Friday, January 13, 2006

National and SoHo Perspectives January 13, 2006

Many of you are old enough to remember the Kennedy and Nixon years. Jack Anderson was alive and well and was a good follow-up act to Drew Pearson who seemed offer almost daily revelations about how the government had abused its powers in spying on protest groups or political rivals. Watergate was just one example. J. Edgar Hoover had obviously been busy prancing around in drag at home with his boyfriend, but back at the office everyone worth knowing had a file. Abby Hoffman, Martin Luther King, even Elvis had a personal dossier and was being overheard or watched. Hoffman was pursued, King was compromised about his affairs and eventually murdered, and Elvis got a special badge from Nixon. He even flew in to Washington one night to personally pick it up.
The latest revelation that the NSA has been tapping phone lines involving international calls originating in suspect countries like Afghanistan and being received in this country, is a tempest in a teapot. There are Civil Libertarians and there are pragmatists. Even ignoring the fact that we are engaged in a war, of nerves if not terror, who among us does not expect that we might want to know if someone calling from Afghanistan has something up their sleeve that could be interesting or dangerous. It's not a bizarre possibility. The fact hat someone who was up to no good would make a phone call to America with compromising information is actually a good sign. It attests to their stupidity.
With a secret court to approve wiretaps, how would we know if or when a request to tap our phones had even been requested? Even if Bush or his managers approved a wiretap, how would we know? It's like Alice through the looking glass trying to figure out if she can see everything. No way to know. Or, for the most part, why would we even want to know? Why would we care?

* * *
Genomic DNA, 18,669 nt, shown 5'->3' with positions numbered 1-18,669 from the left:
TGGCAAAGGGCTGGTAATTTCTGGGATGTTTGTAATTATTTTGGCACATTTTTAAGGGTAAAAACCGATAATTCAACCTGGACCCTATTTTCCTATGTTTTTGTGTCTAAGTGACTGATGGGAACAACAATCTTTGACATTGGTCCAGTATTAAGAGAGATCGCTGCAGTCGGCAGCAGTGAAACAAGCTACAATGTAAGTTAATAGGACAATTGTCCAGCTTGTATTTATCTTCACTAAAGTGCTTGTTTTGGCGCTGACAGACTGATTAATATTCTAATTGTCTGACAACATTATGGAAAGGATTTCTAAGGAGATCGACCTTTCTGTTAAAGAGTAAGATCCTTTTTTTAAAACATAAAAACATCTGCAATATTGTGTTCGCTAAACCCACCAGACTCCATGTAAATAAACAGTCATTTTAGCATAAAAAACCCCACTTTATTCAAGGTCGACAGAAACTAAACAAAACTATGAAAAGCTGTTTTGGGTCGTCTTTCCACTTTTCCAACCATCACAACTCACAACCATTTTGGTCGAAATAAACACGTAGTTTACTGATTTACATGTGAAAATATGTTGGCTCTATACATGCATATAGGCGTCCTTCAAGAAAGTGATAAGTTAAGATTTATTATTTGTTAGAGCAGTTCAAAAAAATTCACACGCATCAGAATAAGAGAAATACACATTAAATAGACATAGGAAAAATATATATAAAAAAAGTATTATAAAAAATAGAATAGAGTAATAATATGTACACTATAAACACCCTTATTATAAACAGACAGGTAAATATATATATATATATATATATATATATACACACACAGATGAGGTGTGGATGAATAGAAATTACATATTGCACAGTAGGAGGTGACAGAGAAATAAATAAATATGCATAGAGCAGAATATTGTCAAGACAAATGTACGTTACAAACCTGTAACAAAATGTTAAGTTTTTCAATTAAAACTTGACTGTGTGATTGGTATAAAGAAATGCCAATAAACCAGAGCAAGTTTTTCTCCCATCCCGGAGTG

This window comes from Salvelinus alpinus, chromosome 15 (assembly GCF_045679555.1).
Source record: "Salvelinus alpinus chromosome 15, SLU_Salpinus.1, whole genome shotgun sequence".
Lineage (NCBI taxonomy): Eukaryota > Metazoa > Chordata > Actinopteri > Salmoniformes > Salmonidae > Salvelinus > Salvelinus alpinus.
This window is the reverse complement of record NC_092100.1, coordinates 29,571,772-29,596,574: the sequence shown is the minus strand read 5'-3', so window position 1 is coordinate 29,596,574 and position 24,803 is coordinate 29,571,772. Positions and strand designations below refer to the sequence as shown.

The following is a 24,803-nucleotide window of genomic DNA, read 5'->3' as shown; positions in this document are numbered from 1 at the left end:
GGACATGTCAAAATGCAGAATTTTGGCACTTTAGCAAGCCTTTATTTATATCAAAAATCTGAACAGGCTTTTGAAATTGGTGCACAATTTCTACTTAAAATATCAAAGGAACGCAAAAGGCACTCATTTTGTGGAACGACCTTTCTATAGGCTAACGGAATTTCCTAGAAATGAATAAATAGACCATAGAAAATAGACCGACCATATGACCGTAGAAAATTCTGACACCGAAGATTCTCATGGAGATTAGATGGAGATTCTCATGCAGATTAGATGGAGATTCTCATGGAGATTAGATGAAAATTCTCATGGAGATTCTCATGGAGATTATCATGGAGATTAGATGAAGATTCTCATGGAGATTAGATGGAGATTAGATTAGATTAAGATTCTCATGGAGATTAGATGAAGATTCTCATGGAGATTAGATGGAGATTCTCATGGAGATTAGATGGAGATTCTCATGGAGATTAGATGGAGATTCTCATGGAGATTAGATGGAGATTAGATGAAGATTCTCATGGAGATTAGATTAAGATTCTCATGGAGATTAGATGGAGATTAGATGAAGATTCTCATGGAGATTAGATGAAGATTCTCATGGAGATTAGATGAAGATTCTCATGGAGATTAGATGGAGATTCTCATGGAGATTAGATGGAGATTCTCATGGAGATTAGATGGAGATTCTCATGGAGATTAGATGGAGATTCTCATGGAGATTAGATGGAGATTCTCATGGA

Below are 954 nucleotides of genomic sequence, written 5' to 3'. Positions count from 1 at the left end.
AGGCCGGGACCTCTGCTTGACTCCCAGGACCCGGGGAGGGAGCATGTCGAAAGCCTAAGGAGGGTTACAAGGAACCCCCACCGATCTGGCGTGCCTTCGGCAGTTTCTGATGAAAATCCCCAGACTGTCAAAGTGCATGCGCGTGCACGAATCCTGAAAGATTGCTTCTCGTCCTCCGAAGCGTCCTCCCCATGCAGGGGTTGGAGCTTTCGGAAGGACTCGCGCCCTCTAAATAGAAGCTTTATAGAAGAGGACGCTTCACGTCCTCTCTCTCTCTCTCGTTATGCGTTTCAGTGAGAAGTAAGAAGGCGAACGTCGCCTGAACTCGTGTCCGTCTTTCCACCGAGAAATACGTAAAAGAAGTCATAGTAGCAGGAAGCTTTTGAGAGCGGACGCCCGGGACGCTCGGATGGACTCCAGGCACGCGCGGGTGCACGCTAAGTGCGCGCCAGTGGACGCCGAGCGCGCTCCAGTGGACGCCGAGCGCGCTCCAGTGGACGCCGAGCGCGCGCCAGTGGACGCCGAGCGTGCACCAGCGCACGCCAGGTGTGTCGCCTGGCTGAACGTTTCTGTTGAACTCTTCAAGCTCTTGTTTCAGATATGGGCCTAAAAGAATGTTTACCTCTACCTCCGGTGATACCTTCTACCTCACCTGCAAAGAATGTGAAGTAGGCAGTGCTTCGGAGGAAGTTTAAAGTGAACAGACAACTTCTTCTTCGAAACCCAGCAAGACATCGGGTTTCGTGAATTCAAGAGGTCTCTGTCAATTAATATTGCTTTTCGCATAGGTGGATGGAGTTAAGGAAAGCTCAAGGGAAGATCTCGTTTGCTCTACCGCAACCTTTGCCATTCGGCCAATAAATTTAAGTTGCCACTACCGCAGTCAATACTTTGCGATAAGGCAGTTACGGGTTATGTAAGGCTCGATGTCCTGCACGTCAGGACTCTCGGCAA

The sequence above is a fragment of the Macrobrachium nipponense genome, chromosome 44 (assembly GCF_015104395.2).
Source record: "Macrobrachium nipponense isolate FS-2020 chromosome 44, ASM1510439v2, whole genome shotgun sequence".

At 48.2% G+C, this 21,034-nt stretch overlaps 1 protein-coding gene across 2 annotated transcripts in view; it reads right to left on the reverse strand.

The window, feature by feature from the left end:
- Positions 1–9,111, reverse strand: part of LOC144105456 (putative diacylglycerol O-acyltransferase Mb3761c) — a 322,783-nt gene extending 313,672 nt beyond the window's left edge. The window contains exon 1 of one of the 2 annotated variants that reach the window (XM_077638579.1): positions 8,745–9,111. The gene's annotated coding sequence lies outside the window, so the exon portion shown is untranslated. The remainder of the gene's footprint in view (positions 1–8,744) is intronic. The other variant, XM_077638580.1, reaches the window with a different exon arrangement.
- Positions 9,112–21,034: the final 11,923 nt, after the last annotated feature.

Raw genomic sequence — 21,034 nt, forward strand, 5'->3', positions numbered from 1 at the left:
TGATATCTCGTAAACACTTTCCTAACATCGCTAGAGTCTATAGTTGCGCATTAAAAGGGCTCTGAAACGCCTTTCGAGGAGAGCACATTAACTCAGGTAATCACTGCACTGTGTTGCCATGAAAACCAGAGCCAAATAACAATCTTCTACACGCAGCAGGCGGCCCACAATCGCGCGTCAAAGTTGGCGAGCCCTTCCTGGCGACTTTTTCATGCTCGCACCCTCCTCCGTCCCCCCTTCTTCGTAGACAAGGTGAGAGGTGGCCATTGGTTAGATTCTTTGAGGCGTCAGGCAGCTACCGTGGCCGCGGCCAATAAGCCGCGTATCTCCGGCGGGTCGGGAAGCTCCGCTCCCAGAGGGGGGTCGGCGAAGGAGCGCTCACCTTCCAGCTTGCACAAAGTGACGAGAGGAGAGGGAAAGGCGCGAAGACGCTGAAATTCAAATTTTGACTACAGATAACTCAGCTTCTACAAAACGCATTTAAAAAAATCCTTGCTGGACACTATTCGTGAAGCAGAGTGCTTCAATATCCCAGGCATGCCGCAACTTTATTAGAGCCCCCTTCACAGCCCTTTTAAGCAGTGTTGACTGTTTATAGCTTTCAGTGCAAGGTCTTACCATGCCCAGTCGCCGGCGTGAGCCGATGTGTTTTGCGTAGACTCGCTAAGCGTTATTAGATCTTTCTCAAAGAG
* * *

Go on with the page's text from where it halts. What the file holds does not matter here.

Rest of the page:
What we all really do know is this. Anyone who expects to be completely private in conversations on the phone, e-mails on the computer, or correspondence that is mailed, faxed or handed out to others -- is either doing drugs or needs psychiatric attention. Phone calls made on a cell phone or telephones (as most of us use) that operate off of a wireless base, are excluded from laws requiring wire taps anyway. Devices which operate on "radio frequencies" can be recovered with electronics without any court approval. E-mails as most of know are basically "out there" and can be retrieved in a number of ways, not to mention a simple subpoena issued to the service provider. Practically nothing you do on a computer is ever really private, even without a hacker working to get at you for personal information. The NSA scans billions of bits of data daily through various means to scan for words or particles of words that indicate the need for review.

Which brings us to this conclusion. The Democrats in Congress, including some Republicans like Arlen specter, are miffed about this for another reason. When Nixon and other former Presidents were operating like cowboys in conjunction with their friends at various Intelligence agencies, their prime targets then were not terrorists. And, the fear is that that fact is still true. The real targets that were most worrisome were political adversaries. The complaints by fringe groups, Yippies, black Panthers, Gray Panthers, SNCC and other protest groups that they were being wire-tapped and surveilled were routinely denied by government spokesman -- and most Americans believed the government. As it turned out, they clearly were being watched (as they should have been), but along with the dissidents who were capable of planting bombs and kidnapping people were political rivals and activists working within the system.